Tiger Woods' anticipated Tuesday news conference at St. Andrews was a standing-room-only affair. (Getty Images)
Woods longs to feel at home at the home of golf
Never in his professional career has Tiger Woods reached July without a win. But the world No. 1 is the prohibitive favorite this week at the Old Course, and he's driven to live up to the heightened expectations.
Helen Ross, PGATOUR.COM Chief of Correspondents
ST. ANDREWS, Scotland -- Here we are at the Home of Golf. The legendary Old Course, where the ghosts of Old Tom Morris and his son, Young Tom, mingle in perpetuity with the Auchterlonies, Willie and Laurie and their kin.
It's the eve of the season's third major. Highly anticipated, as always, perhaps this year more than ever.
The Open Championship, exactly 150 years removed from that victory of Willie Park Sr. in the inaugural event, begins on Thursday. This is the one Tiger Woods is supposed to win. The one many mused would give him the third leg of the calendar-year Grand Slam.
After all, Woods has won the Masters four times and hasn't finished lower than sixth there since his last victory at Augusta National. And the U.S. Open was being held at Pebble Beach, where his signature win in 2000 came by 15 shots.
And St. Andrews? Well, he won the last two Open Championships held here by eight and five strokes, respectively. He is a collective 36 under in three appearances on the Old Course.
As Woods returns to the course he reveres above all others, though, he has yet to notch a win in 2010 -- much less a major championship. Granted, he has only played six times this year after taking an extended break from the game in the wake of his admissions of infidelity. And yes, he did finish tied for fourth at both Augusta National and Pebble Beach, his only two top-10 finishes this year.
But while this is hardly Woods' last shot at glory -- the PGA of America's communications department will tell you that comes next month at Whistling Straits -- the expectations certainly have been heightened.
And the highest come from the man himself.
"I would like to win no matter what," Woods said Tuesday, the broad grin that appeared on his face fueling a cacophony of what used to be called flash bulbs before the age of digital cameras.
"It would be nice. It really would be nice. A lot of work ahead of me, but to win here is certainly one of the bigger highlights I've ever had in my career, because it is the home of golf.
"It's amazing how many great champions have won here, and to be a part of that history is a pretty neat feeling."
First, though, Woods needs to start making more putts. And toward that end, he has taken the unusual step of shelving his Scotty Cameron putter, which has carried him to 63 victories and all but one of his 14 major championships, in favor of a Nike Method.
The relatively flat greens at St. Andrews are slower than Woods prefers -- and with rain in the forecast every day, that likely won't change. The greens are big, too, so having a comfort zone with the speed will be important on lag putts.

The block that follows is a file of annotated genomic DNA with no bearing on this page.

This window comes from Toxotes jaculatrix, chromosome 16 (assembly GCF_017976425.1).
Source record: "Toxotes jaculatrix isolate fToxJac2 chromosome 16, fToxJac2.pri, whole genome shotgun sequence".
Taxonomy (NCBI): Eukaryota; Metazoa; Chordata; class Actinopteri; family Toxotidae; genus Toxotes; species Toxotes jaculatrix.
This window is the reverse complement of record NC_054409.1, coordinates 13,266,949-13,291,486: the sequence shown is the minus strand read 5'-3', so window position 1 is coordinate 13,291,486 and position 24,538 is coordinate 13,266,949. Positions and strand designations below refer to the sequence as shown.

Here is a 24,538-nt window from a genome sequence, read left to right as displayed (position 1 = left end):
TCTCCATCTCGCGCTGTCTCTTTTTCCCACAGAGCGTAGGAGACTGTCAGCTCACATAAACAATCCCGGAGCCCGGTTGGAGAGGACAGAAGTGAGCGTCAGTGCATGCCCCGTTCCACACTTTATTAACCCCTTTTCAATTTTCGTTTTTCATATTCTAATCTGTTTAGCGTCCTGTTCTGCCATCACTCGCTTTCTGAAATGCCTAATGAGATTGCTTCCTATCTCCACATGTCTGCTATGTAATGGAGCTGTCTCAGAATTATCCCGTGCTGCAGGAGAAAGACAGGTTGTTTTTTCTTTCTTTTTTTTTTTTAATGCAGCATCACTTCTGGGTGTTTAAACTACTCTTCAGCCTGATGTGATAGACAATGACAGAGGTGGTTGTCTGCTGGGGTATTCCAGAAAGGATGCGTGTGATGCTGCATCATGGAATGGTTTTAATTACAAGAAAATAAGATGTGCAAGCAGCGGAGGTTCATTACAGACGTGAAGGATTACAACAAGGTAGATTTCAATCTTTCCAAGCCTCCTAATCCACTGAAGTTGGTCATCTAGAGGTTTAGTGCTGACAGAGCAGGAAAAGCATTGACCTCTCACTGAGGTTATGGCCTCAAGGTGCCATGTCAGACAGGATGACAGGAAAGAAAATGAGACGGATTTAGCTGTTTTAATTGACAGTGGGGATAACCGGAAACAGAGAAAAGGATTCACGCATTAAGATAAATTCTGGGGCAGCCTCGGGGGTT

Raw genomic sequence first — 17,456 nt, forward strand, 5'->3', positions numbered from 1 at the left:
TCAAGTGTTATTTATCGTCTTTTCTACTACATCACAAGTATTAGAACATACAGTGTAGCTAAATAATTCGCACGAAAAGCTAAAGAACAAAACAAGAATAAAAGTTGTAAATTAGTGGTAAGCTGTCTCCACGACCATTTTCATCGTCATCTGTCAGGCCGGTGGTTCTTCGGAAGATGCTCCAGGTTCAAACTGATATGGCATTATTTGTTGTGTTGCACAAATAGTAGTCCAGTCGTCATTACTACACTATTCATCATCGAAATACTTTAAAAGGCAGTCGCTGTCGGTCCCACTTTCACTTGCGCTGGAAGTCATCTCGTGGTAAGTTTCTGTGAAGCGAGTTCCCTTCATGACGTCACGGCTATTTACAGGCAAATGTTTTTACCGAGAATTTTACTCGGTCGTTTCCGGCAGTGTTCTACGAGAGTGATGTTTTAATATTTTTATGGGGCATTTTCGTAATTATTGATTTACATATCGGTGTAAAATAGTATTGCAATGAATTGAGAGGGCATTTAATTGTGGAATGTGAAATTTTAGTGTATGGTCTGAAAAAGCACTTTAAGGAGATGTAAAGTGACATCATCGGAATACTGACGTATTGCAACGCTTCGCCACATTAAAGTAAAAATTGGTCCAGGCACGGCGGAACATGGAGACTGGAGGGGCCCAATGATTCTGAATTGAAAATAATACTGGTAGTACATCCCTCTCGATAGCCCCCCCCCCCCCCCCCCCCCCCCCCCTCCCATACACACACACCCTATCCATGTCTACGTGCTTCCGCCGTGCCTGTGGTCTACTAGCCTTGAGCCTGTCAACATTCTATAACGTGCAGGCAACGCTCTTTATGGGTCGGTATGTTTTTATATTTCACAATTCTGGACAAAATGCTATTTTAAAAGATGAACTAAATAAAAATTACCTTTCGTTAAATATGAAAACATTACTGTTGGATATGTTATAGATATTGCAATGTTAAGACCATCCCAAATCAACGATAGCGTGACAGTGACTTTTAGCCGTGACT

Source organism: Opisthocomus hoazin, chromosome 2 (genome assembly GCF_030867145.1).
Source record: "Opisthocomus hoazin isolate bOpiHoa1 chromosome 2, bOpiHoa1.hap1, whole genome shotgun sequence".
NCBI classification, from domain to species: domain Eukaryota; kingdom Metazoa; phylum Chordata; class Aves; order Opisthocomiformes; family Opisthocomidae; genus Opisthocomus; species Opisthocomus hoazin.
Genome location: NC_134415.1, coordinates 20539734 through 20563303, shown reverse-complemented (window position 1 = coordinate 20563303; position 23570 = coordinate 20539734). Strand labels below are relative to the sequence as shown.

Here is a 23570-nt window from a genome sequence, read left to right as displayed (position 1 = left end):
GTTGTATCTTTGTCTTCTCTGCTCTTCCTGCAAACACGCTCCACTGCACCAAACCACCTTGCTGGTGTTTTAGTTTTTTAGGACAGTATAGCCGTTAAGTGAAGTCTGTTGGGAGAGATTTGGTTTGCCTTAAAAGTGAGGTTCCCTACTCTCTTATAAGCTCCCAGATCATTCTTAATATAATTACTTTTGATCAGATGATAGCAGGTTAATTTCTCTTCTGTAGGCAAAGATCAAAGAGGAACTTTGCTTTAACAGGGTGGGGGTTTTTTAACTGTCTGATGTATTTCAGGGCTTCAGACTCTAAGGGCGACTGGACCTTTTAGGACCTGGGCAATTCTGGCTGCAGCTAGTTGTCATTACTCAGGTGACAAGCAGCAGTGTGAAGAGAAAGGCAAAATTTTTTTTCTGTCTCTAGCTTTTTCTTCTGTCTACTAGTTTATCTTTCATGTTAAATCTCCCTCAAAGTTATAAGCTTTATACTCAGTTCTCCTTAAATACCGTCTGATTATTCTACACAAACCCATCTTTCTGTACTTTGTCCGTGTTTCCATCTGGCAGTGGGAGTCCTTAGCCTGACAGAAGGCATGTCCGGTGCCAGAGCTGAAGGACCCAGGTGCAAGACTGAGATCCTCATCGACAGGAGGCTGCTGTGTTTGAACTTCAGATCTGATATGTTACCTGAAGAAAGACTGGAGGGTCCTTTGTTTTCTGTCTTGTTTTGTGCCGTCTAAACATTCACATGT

That said, the Scotty Cameron had been cooperative in the last two Open Championships at St. Andrews. But Woods hasn't been consistent with the flat stick this year -- he ranks 116th on putts from 5-15 feet and 180th on putts from 15-25 -- so maybe the switch isn't such a surprise.
"It's one of those things where I've always struggled on slower greens," Woods explained. "This putter does come off faster with the new groove technology. It rolls the ball better and rolls it faster. So these greens, I've had to make very little adjustment in how hard I'm hitting it compared to if I had my older putter."
Another adjustment he's had to make is dealing with lack of success this late in the year. He has never reached July without a win -- his previous longest stint without a victory to start the season was in 1998 when he won in May in No. 9.
Woods prepped for the Open at the J.P. McManus Pro-Am last Monday and Tuesday in Limerick, Ireland -- shooting wildly dissimilar rounds of 79-69 in the exclusive event that is held only once every five years. He promptly returned home to Florida to spend some quality time with his two children, which he called an "incredible experience."
The world No. 1 arrived in St. Andrews on Sunday and promptly played a practice round in gale-force winds. Woods had two more under his belt by late Tuesday morning when he held a highly anticipated news conference -- at least by the British press -- that featured crouching room only in the aisles.
"It's great to be back," Woods said. "Great to be back playing this golf course, and it is playing a little bit differently than it was the last two times we've played here, or the last three times actually I've played here. The greens are a little bit slower, and granted, they had to be, especially on Sunday when it was actually unplayable.
"It'll be interesting. I know the weather is not supposed to be very good coming in for this week, so all the players are going to have to make some adjustments. But this golf course is still in spectacular shape, and I'm looking forward to another great championship."
Even with the way he dominated the last two times the Open was held at St. Andrews, Woods was hard-pressed to pick a specific advantage he owned over the rest of the field. The key is putting your ball in the right places, he said.
"Just because it's wide off the tee doesn't mean you can blow it all over the place,'" Woods explained. "You have to hit the ball in the correct spots. And the two years that I've played well here, I've done that. I've managed my game really well, and more importantly, I've lag putted beautifully."
Maybe Woods will find a "method" to duplicate that success this week. And who knows? It just might feel like old home week at the Old Course when it's time to etch the winner's name into the Claret Jug.
The Morrises and the Auchterlonies would be happy to share one more time.